The second talk, on magic, was given by Jon Armstrong. He started off with a card trick involving members of the audience, and pointed out that a deck of cards has multiple meanings, with cards relating to the days of the year, the seasons, and more. He discussed the practice of magic as performance art, citing the Davenports, late nineteenth century magicians who had a black box theatre, and the magician Kirby who wrote as far back as 1972 on the relationship between magic and theatre. He discussed The Conjurer by Hieronymus Bosch, a work which portrayed magic as an ancient art, and the theatrical tricks that could be seen as magic, such as flying machinery and the ancient mystery plays that had a “hellmouth” on the stage.

At this point there was a break in proceedings, and I took the chance to go and check out the exhibition, The Gulch. This immersive exhibition in The Curve started with a moonlit beach, on which a sole shoe rested beside a camp fire. It then moved into a small gallery space with a couple of displays, including a chair with a winding road drawn on the back. Next I entered a “backstage area” of boxes, drums and beanbags, that could be before or after a performance.

A boardroom, with a long table and a large screen, followed, with a video of a self-confessed depressed hypnotist followed by a taxidermied goat in a bare room with a microphone. The exhibition ended with a curved stretch of race track on which another shoe could be seen.

I have no idea what any of it meant, but I liked it – I got the sense of someone having just left, an empty space that had been in use until a few seconds ago. I felt as though I was stepping into a story each time I moved into a new space.

The third talk was delivered by Dr. Georgina Guy, who compared aspects of the exhibition to other art exhibitions and installations, relating theatre, exhibition and curation to one another as they are displayed and performed. Unfortunately a lot of her talk went right over my head – as an academic I don’t think I was the right audience for what she was trying to say.

The final talk was possibly my favourite: Christopher Green spoke about the science and showbiz of hypnosis. He read about Victorian hypnotists in the British Library and investigated the relationship between hypnosis, theatre and healing, and how many “serious” hypnotists who want to help people end up using the tricks of “stage” hypnotists. I was particularly interested to learn about the famous female hypnotist, Anne de Montford, the daughter of a millworker, though there were plenty of other fascinating characters, including Henry Blythe the stage hypnotist, who hypnotised his daughter to pass her driving test – and she failed. Green was an incredibly engaging speaker and really sparked my interest in a topic I’d never paid any prior attention to. Overall, a fascinating afternoon.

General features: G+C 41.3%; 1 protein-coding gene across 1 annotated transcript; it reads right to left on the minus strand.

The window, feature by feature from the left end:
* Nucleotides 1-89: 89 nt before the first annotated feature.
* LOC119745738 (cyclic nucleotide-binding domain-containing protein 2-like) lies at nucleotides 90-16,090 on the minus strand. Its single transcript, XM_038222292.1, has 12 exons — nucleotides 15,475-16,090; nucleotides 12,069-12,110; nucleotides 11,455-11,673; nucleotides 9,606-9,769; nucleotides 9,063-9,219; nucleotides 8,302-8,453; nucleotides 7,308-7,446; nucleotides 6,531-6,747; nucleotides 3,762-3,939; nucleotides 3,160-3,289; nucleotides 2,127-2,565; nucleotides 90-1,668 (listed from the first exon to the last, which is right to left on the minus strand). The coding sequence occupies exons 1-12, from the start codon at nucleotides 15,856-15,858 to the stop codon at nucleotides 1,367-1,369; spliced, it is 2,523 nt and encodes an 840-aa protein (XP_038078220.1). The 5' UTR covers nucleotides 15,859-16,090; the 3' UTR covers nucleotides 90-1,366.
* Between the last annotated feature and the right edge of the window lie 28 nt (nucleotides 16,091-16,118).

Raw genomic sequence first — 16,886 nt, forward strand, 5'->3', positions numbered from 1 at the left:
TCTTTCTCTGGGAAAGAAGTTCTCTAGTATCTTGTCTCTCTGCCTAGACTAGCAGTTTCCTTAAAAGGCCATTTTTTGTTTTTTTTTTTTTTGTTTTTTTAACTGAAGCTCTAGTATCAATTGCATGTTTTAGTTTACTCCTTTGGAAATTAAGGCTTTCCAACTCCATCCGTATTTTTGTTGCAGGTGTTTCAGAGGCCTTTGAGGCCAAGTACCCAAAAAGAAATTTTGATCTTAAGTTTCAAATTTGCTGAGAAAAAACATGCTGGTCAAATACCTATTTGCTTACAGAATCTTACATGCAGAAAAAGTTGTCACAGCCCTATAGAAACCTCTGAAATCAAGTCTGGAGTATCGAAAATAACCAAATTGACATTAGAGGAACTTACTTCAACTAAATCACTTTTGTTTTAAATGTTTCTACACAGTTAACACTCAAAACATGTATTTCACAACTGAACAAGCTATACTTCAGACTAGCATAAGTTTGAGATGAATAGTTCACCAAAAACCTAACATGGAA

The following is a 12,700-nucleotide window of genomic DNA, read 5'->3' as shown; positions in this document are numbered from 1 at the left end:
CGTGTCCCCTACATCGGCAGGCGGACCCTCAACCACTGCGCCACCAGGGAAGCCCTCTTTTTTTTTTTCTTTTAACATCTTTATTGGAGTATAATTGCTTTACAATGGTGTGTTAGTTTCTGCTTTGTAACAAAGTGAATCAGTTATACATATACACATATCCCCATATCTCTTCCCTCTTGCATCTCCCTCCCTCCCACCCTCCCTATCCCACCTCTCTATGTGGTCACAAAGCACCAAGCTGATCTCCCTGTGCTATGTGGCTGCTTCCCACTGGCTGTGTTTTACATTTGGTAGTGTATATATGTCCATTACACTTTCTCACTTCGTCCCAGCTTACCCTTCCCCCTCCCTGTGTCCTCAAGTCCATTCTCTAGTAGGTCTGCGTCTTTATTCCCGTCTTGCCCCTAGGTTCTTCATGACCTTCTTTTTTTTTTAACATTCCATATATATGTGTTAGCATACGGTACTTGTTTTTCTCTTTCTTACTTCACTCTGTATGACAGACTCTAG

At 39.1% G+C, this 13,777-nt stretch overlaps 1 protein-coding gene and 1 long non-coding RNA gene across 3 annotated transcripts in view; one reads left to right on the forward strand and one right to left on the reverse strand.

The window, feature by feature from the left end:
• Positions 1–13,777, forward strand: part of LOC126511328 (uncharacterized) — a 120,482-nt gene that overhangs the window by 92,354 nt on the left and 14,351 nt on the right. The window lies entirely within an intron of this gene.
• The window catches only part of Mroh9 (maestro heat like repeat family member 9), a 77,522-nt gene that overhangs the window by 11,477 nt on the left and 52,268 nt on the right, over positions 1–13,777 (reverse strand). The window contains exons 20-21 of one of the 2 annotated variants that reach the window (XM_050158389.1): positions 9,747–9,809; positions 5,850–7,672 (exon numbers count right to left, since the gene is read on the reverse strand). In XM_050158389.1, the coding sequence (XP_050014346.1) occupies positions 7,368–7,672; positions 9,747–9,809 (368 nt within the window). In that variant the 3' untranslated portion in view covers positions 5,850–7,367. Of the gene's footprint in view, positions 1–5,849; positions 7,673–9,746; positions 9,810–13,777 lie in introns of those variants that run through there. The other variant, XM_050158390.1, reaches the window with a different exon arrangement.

Strange and Familiar: Britain as Revealed by International Photographers – Barbican Art Gallery

I attended the exhibition Strange and Familiar: Britain as Revealed by International Photographers at the Barbican Art Gallery. Curated by the British photographer Martin Parr, the exhibition consisted of photographs by international photographers chronicling Britain from the 1930s onwards, and it was fascinating.

The usual stereotypes – queueing, drinking tea, sitting on the beach – were present, but there were many quirky and unusual shots. Most people photographed were ordinary people going about their day-to-day lives: even the pictures taken during the Coronation of George VI concentrated on the crowds rather than the royals. The exhibition is going to Manchester later this year, and it’s worth catching it if you can.

Barbican Conservatory

I’d been meaning to visit the Barbican‘s Conservatory for a while. The second biggest conservatory in London, it is an oasis of calm, full of greenery to counteract the grey concrete, and incredibly relaxing. It is only open on certain Sundays, which is a shame, but on the plus side it provides the opportunity to enjoy a calming couple of hours on the weekend.

The Conservatory contains tropical fish and over 2,000 species of tropical plants and trees. It is warm and humid but there is a also a drier room full of cacti. There are some lovely flowers too. The Conservatory, which is above the theatre, was opened at the time of the original building and there are some interesting photographs of how it looked then. Definitely worth a visit.


Magnificent Obsessions: The Artist as Collector – Barbican Art Gallery

2015-04-30 17.28.46

I popped into this exhibition at the Barbican after seeing a matinee there. Magnificent Obsessions: The Artist as Collector showcases the personal collections of a number of different artists.